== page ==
Stephen Travels

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Auckland, New Zealand

Top 5 Things to See and Do in Auckland, New Zealand

The isthmus on which Auckland is located was settled way back in 1350, by the Māori people. Auckland itself didn’t really show up until the Europeans founded it in 1840. Although its term as the capital of New Zealand did not last very long, from 1841 to 1865, it has since grown into the economic and financial center of the country as well as its largest city, with a population hovering around 1.5 million. With an urban area of 234 square miles, there’s plenty of things to see and do. These are my favorites.

#1 Ascend to the Top of Sky Tower

At the base of the tallest freestanding structure in the Southern Hemisphere, I looked up at the brave, perhaps insane, person jumping off the top of Sky Tower, more than a thousand feet above me. Gliding down to earth on wires on a mercifully (for him) windless day, this daredevil clearly did not suffer from acrophobia. I quickly decided that the only method via which I would be returning to the ground from the top of this building would be the same one I was about to use to go up — the elevator. Auckland’s most iconic building reaches a height of 1,076’, making it one of the world’s 30 tallest towers, just a bit higher than the Eiffel Tower. Opened in 1997 as a telecommunications and observation tower, it offers the best views of the city and beyond. Traveling at just above 11 miles per hour, the elevator took about 40 seconds to lift me up to the tower’s highest observation level. As I circled around the Sky Deck, I was dazzled by the 360˚ views of up to nearly 50 miles. Below me, skyscrapers and low-rise buildings spread out for miles, giving way to hills and greenery. White yachts and sailboats berthed in the harbors and basins hinted at a leisurely, and affluent, citizenship, and ferries from busy wharves shuttled passengers across gulfs and inlets. I was able to spy a couple of the volcanoes that, thankfully, were remaining dormant — Auckland is the only city in the world built on a basaltic volcanic field, and about 50 volcanoes are within striking distance. For anyone without jelly legs, there’s that option of flinging yourself off the building and falling 53 stories (but it will cost you US$160 for an 11-second thrill), or you can put on a harness to walk along the four-foot-wide outdoor platform that circles the building. For a less adrenalin-producing way to see it all, you can grab a seat in the revolving restaurant and spend an hour over a meal while the building does all the moving for you.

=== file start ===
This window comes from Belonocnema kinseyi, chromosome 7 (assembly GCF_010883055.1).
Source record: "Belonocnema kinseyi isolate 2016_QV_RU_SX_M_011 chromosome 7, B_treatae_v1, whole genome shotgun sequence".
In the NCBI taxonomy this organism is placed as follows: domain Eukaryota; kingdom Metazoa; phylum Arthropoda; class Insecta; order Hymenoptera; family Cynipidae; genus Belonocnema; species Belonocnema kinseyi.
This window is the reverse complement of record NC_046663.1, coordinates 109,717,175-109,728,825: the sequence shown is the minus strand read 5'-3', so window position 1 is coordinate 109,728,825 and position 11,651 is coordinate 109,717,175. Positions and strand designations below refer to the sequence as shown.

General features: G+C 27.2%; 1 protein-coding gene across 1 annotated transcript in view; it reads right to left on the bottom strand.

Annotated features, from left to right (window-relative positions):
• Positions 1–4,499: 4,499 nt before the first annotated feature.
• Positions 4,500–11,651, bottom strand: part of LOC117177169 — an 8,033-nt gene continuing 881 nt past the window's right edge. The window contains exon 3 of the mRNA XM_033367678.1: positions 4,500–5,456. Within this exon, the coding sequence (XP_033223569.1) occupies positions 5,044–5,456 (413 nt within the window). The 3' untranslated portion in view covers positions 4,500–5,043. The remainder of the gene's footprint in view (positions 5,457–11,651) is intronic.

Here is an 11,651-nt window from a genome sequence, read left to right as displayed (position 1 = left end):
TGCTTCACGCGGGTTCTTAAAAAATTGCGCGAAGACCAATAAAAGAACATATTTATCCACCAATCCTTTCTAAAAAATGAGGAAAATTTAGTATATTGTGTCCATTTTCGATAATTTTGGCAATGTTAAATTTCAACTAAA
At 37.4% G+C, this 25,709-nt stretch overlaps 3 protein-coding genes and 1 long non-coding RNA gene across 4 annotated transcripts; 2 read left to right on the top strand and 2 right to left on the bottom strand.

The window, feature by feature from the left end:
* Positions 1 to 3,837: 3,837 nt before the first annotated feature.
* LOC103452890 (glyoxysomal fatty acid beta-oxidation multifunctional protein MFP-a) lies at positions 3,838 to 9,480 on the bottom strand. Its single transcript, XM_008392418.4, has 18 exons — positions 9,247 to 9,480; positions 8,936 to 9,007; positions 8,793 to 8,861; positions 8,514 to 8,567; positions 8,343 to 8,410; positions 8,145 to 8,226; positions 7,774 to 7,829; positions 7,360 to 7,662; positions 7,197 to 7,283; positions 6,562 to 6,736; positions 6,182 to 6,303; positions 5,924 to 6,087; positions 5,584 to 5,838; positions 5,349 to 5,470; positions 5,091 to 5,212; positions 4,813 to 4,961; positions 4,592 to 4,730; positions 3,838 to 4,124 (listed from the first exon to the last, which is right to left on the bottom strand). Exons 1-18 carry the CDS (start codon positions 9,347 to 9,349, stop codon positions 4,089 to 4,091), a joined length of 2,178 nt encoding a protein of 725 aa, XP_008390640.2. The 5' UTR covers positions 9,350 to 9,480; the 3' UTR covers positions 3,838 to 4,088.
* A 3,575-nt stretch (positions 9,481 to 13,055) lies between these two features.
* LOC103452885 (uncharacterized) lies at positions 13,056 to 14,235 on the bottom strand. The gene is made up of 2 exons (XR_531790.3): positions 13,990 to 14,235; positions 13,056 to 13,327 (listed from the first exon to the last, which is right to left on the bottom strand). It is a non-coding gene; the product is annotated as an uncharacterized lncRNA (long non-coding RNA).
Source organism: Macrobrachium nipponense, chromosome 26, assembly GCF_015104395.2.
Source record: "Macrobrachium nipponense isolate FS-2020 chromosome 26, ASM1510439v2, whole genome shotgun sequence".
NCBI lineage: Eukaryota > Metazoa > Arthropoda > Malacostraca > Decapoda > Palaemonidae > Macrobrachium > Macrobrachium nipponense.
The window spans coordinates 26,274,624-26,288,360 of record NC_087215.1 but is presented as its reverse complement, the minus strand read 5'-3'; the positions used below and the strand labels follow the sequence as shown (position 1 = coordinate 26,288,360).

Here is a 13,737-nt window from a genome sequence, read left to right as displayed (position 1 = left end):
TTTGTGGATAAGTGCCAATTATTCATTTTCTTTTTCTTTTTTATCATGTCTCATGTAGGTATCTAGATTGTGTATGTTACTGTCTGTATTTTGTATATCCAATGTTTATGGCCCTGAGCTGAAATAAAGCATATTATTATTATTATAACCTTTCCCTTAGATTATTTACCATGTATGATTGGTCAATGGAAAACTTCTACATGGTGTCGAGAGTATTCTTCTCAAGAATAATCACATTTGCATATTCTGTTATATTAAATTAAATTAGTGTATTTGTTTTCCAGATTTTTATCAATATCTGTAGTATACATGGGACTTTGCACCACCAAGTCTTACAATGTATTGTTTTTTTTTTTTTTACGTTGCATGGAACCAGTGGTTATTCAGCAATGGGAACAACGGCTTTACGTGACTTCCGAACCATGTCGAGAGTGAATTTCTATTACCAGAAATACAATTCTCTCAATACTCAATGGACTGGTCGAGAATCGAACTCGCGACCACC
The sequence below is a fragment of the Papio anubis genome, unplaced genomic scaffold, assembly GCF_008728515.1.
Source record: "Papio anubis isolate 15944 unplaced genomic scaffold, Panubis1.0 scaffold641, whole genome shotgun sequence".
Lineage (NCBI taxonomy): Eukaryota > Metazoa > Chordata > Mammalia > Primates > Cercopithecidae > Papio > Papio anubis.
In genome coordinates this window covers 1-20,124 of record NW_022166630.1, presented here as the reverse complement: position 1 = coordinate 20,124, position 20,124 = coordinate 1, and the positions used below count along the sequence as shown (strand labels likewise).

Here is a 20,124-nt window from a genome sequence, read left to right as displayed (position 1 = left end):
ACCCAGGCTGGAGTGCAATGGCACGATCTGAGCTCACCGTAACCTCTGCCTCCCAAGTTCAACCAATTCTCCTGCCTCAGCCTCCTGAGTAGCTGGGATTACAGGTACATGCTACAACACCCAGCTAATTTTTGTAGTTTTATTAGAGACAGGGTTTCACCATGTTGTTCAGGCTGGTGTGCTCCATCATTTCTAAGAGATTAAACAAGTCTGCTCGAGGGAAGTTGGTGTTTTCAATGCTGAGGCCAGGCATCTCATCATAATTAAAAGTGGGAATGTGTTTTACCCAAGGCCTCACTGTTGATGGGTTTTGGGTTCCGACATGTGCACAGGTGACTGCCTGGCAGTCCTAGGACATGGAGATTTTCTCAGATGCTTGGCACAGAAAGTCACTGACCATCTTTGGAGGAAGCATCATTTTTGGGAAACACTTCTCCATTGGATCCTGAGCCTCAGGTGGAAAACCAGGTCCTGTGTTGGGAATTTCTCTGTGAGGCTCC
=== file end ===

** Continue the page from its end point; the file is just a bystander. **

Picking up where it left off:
#2 Be at Peace in Albert Park